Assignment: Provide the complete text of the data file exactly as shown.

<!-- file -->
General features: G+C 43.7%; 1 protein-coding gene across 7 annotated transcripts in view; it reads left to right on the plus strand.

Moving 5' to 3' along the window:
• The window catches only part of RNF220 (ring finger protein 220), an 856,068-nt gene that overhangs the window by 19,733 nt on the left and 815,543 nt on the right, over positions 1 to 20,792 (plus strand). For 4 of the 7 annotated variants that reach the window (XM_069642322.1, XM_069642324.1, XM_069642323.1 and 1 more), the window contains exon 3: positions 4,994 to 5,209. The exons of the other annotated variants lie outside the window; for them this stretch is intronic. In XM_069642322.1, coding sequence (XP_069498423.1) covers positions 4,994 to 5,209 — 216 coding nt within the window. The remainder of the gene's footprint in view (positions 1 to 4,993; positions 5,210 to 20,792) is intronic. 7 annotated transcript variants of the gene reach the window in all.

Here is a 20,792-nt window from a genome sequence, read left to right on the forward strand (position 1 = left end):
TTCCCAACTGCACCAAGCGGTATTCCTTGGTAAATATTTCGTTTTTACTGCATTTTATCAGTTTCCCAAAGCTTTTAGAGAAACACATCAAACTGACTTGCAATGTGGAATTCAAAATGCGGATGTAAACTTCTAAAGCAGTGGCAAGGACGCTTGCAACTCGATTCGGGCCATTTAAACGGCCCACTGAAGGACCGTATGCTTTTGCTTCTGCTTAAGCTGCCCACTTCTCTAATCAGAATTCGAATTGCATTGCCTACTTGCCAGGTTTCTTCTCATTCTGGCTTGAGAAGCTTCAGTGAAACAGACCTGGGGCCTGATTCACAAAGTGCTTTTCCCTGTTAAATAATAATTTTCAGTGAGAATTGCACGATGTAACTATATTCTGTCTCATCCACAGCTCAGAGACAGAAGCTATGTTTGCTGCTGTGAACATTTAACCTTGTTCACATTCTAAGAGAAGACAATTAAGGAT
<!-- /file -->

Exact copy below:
General features: G+C 43.7%; 1 protein-coding gene across 7 annotated transcripts in view; it reads left to right on the plus strand.

Moving 5' to 3' along the window:
• The window catches only part of RNF220 (ring finger protein 220), an 856,068-nt gene that overhangs the window by 19,733 nt on the left and 815,543 nt on the right, over positions 1 to 20,792 (plus strand). For 4 of the 7 annotated variants that reach the window (XM_069642322.1, XM_069642324.1, XM_069642323.1 and 1 more), the window contains exon 3: positions 4,994 to 5,209. The exons of the other annotated variants lie outside the window; for them this stretch is intronic. In XM_069642322.1, coding sequence (XP_069498423.1) covers positions 4,994 to 5,209 — 216 coding nt within the window. The remainder of the gene's footprint in view (positions 1 to 4,993; positions 5,210 to 20,792) is intronic. 7 annotated transcript variants of the gene reach the window in all.

Here is a 20,792-nt window from a genome sequence, read left to right on the forward strand (position 1 = left end):
TTCCCAACTGCACCAAGCGGTATTCCTTGGTAAATATTTCGTTTTTACTGCATTTTATCAGTTTCCCAAAGCTTTTAGAGAAACACATCAAACTGACTTGCAATGTGGAATTCAAAATGCGGATGTAAACTTCTAAAGCAGTGGCAAGGACGCTTGCAACTCGATTCGGGCCATTTAAACGGCCCACTGAAGGACCGTATGCTTTTGCTTCTGCTTAAGCTGCCCACTTCTCTAATCAGAATTCGAATTGCATTGCCTACTTGCCAGGTTTCTTCTCATTCTGGCTTGAGAAGCTTCAGTGAAACAGACCTGGGGCCTGATTCACAAAGTGCTTTTCCCTGTTAAATAATAATTTTCAGTGAGAATTGCACGATGTAACTATATTCTGTCTCATCCACAGCTCAGAGACAGAAGCTATGTTTGCTGCTGTGAACATTTAACCTTGTTCACATTCTAAGAGAAGACAATTAAGGAT